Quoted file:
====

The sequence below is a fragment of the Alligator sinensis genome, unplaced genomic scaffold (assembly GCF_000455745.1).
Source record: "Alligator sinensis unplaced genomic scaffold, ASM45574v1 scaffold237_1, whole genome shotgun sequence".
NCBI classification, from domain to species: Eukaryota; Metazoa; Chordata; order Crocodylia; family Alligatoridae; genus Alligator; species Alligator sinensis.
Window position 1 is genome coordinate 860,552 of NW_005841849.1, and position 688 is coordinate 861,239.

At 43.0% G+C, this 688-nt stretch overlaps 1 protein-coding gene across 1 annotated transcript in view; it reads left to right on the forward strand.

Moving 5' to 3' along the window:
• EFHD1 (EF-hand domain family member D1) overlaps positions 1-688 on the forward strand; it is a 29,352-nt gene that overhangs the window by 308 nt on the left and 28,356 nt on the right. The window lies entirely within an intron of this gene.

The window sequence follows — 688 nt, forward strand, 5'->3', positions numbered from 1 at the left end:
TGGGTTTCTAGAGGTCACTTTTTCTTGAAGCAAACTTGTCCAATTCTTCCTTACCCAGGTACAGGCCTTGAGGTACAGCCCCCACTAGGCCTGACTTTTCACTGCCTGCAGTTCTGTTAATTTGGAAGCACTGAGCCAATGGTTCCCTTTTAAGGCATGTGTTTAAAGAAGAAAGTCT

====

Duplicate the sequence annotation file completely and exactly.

The sequence below is a fragment of the Alligator sinensis genome, unplaced genomic scaffold (assembly GCF_000455745.1).
Source record: "Alligator sinensis unplaced genomic scaffold, ASM45574v1 scaffold237_1, whole genome shotgun sequence".
NCBI classification, from domain to species: Eukaryota; Metazoa; Chordata; order Crocodylia; family Alligatoridae; genus Alligator; species Alligator sinensis.
Window position 1 is genome coordinate 860,552 of NW_005841849.1, and position 688 is coordinate 861,239.

At 43.0% G+C, this 688-nt stretch overlaps 1 protein-coding gene across 1 annotated transcript in view; it reads left to right on the forward strand.

Moving 5' to 3' along the window:
• EFHD1 (EF-hand domain family member D1) overlaps positions 1-688 on the forward strand; it is a 29,352-nt gene that overhangs the window by 308 nt on the left and 28,356 nt on the right. The window lies entirely within an intron of this gene.

The window sequence follows — 688 nt, forward strand, 5'->3', positions numbered from 1 at the left end:
TGGGTTTCTAGAGGTCACTTTTTCTTGAAGCAAACTTGTCCAATTCTTCCTTACCCAGGTACAGGCCTTGAGGTACAGCCCCCACTAGGCCTGACTTTTCACTGCCTGCAGTTCTGTTAATTTGGAAGCACTGAGCCAATGGTTCCCTTTTAAGGCATGTGTTTAAAGAAGAAAGTCT